15. Evaluation of alanine as a reference dosimeter for therapy level dose comparisons in megavoltage electron beams

    International Nuclear Information System (INIS)

    McEwen, Malcolm; Sharpe, Peter; Voros, Sandor

    2015-01-01

    When comparing absorbed dose standards from different laboratories (e.g. National Measurement Institutes, NMIs, for Key or Supplementary comparisons) it is rarely possible to carry out a direct comparison of primary standard instruments, and therefore some form of transfer detector is required. Historically, air-filled, unsealed ionization chambers have been used because of the long history of using these instruments, very good stability over many years, and ease of transport. However, the use of ion chambers for therapy-level comparisons is not without its problems. Findings from recent investigations suggest that ion chambers are prone to non-random variations, they are not completely robust to standard courier practices, and failure at any step in a comparison can render all measurements potentially useless. An alternative approach is to identify a transfer system that is insensitive to some of these concerns - effectively a dosimeter that is inexpensive, simple to use, robust, but with sufficient precision and of a size relevant to the disseminated quantity in question. The alanine dosimetry system has been successfully used in a number of situations as an audit dosimeter and therefore the purpose of this investigation was to determine whether alanine could also be used as the transfer detector for dosimetric comparisons, which require a lower value for the measurement uncertainty. A measurement protocol was developed for comparing primary standards of absorbed dose to water in high-energy electron beams using alanine pellets irradiated in a water-equivalent plastic phantom. A trial comparison has been carried out between three NMIs and has indicated that alanine is a suitable alternative to ion chambers, with the system used achieving a precision of 0.1%. Although the focus of the evaluation was on the performance of the dosimeter, the comparison results are encouraging, showing agreement at the level of the combined uncertainties (∼0.6%). Based on this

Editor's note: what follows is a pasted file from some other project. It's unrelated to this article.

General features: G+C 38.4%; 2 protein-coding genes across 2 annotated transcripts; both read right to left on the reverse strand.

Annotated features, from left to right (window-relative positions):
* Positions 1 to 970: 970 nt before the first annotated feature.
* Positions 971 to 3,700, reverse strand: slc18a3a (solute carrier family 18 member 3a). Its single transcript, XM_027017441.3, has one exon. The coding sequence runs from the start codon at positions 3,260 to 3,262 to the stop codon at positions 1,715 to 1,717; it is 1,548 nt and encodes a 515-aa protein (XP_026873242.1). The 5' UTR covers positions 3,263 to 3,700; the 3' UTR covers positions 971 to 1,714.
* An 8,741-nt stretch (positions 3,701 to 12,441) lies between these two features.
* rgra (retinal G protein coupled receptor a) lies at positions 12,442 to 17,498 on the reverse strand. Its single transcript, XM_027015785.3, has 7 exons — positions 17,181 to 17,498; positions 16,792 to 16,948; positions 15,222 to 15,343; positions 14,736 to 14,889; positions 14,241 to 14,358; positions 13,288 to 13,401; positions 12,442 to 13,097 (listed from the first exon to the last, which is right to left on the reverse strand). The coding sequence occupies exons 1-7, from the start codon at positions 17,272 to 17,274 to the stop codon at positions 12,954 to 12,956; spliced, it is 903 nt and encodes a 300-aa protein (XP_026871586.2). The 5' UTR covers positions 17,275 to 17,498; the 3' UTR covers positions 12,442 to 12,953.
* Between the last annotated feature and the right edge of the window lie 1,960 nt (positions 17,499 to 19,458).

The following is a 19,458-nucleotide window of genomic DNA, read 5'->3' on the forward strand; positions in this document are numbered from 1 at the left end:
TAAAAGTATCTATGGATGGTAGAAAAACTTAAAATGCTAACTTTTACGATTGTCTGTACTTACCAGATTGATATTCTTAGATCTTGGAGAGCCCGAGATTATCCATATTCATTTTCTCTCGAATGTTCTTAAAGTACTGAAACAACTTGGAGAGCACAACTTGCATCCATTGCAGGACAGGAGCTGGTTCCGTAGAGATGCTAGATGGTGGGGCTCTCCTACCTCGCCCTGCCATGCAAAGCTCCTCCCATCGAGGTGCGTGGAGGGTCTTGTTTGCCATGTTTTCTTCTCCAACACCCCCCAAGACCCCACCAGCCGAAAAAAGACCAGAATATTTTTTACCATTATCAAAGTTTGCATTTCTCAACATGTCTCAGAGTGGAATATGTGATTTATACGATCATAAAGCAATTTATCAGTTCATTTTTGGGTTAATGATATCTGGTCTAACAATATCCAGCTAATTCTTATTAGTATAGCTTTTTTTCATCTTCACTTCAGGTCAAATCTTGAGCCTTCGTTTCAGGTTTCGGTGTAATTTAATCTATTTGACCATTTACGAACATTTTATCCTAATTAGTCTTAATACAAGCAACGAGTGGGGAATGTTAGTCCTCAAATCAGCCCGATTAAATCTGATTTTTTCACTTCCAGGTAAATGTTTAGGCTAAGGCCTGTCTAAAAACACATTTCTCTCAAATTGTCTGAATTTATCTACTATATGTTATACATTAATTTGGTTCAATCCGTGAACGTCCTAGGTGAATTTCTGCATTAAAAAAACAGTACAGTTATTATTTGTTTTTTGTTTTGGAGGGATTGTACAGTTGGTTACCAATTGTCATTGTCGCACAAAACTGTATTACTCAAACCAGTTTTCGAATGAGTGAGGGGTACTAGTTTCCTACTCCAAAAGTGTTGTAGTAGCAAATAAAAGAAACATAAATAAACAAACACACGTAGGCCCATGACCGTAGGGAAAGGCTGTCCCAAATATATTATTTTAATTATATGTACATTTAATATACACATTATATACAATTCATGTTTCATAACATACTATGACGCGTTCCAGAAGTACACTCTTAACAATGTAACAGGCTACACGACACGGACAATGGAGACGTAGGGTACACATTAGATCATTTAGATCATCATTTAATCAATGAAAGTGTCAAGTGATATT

16. BILATERAL KEY COMPARISON SIM.T-K6.5 ON HUMIDITY STANDARDS IN THE DEW/FROST-POINT TEMPERATURE RANGE FROM −30 °C TO +20 °C

    Science.gov (United States)

    Meyer, C.W.; Solano, A.

    2016-01-01

    A Regional Metrology Organization (RMO) Key Comparison of dew/frost point temperatures over the range −30 °C TO +20 °C was carried out by the National Institute of Standards and Technology (NIST, USA) and the Laboratorio Costarricense de Metrología (LACOMET, Costa Rica), between February 2015 and August 2015. The results of this comparison are reported here, along with descriptions of the humidity laboratory standards for NIST and LACOMET and the uncertainty budget for these standards. This report also describes the protocol for the comparison and presents the data acquired. The results are analyzed, determining the degree of equivalence between the dew/frost-point standards of NIST and LACOMET. PMID:28066029

  17. Electronic assessment of clinical reasoning in clerkships: A mixed-methods comparison of long-menu key-feature problems with context-rich single best answer questions

    NARCIS (Netherlands)

    Huwendiek, S.; Reichert, F.; Duncker, C.; Leng, B.A. De; Vleuten, C.P.M. van der; Muijtjens, A.M.; Bosse, H.M.; Haag, M.; Hoffmann, G.F.; Tonshoff, B.; Dolmans, D.

    2017-01-01

    BACKGROUND: It remains unclear which item format would best suit the assessment of clinical reasoning: context-rich single best answer questions (crSBAs) or key-feature problems (KFPs). This study compared KFPs and crSBAs with respect to students' acceptance, their educational impact, and

  18. What are the key characteristics of a Christian life? A comparison of the ethics of Calvin to that of Augustine and their relevance today

    Directory of Open Access Journals (Sweden)

    J.H. van Wyk

    2010-07-01

    Full Text Available Augustine and Calvin are two of the greatest (western theologians of all times and it is illuminating and inspiring to investigate what they have to teach as far as Christian life is concerned. Augustine never wrote a work on Christian ethics in the modern sense of the word but from his many writings we can easily deduce what the key characteristics are. He accepted the natural virtues of philosophers (prudence, for- titude, temperance and justice but subordinated them to the “infused virtues” of faith, hope and love. Special attention was also paid to inter alia happiness, humility and truth. Calvin, on the other hand, although following Augustine in many aspects of theology, rejected the virtue ethics of the Greek philosophers and developed a Christological ethics within the broader context of pneumatology. The key characteristics of a Christian life are self-denial, cross-bearing and meditation on the future life – and of course the correct enjoyment of the present life. Although we appreciate much of what the two church fathers have to say, we live in a totally different world context today, facing challenges of far greater proportions, like economical uncertainty, political instability and an immense ecological crisis. Morality is chal- lenged today as never before in world history. Today we have to rethink the relevance of Christian life not only from an individual personal perspective but also in terms of broader social Christian ethics.

  19. International Comparison of FTIR measurements traceable to HITRAN and Gravimetrically prepared Gas Standards

    Science.gov (United States)